Dutch media pursued (in Dutch) the Google Earth censorship story today, and were told by Google what we already know — that it is the data providers who censor content at the behest of their governments, not Google.
In this case, the data provider is AeroData, a Belgian firm that has just recently completed a country-wide aerial survey of the Netherlands. Because AeroData had to get a permit from the Dutch government to do overflights for aerial photography, a Dutch law from 1959 permits the Military Intelligence and Security Service (Wikipedia: MIVD) to pore over the data and decide if “vital” buildings deserve to be censored. Clearly it found some.
Censorship turns out to be is a risk when you use aerial photography. In Sweden, too, aerial photography is governed by censorship laws, whereas satellite imagery is considered to be out the legal jurisdiction of the country. For satellite imagery, the risk of censorship is slightly different: Space imaging companies need launch permits for their satellites — for American companies, this means submitting to US government restrictions.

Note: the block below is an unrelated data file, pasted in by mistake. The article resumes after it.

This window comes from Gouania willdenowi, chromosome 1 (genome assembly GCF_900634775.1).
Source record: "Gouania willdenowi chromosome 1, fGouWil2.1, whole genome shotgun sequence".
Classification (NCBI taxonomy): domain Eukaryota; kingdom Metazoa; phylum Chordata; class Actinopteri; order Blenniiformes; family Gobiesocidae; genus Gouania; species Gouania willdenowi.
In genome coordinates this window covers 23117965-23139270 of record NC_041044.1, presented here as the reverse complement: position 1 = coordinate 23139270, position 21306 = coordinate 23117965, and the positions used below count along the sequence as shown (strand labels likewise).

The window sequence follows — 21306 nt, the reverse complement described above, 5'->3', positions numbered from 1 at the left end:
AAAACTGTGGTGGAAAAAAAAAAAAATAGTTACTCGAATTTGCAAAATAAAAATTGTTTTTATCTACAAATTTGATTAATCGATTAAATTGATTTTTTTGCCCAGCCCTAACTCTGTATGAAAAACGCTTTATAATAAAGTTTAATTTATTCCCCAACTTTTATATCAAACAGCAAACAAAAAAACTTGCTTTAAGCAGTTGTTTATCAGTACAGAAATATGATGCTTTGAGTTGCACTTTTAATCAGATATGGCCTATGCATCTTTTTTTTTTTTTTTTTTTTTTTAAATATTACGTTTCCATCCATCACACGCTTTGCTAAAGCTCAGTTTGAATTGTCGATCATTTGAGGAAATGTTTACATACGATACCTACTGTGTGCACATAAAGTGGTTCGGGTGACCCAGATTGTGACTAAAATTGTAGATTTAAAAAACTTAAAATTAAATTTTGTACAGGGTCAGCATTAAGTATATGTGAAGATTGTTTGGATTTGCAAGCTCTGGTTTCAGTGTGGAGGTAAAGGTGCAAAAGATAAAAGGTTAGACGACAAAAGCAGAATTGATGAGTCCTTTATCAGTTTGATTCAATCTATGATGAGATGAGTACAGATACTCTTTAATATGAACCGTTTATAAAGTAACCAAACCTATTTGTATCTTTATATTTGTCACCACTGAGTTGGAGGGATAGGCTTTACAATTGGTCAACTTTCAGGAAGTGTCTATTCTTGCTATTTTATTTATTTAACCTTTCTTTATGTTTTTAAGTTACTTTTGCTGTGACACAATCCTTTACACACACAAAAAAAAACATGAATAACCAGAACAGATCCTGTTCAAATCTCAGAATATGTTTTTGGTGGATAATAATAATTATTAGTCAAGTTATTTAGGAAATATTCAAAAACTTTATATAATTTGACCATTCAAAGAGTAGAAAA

Ironically, back in August 2005 two Dutch politicians asked the government to investigate the risks posed by Google Earth in a time of terrorism, and were told then that such an investigation would be unnecessary as the information is available elsewhere on the internet. This view was reiterated today by the General Intelligence and Security Service (Wikipedia: AIVD, not to be confused with the MIVD), whose job it is to inform the government on security issues. Quote from the end of the Dutch article:
In a reaction to [Emerce's blog post], an AIVD spokesperson said that the censorship was not done at its behest. “We’ve said before that the importance of these images is not that great.”
Perhaps it’s time for the Dutch government to rein in some of its more zealous security personnel?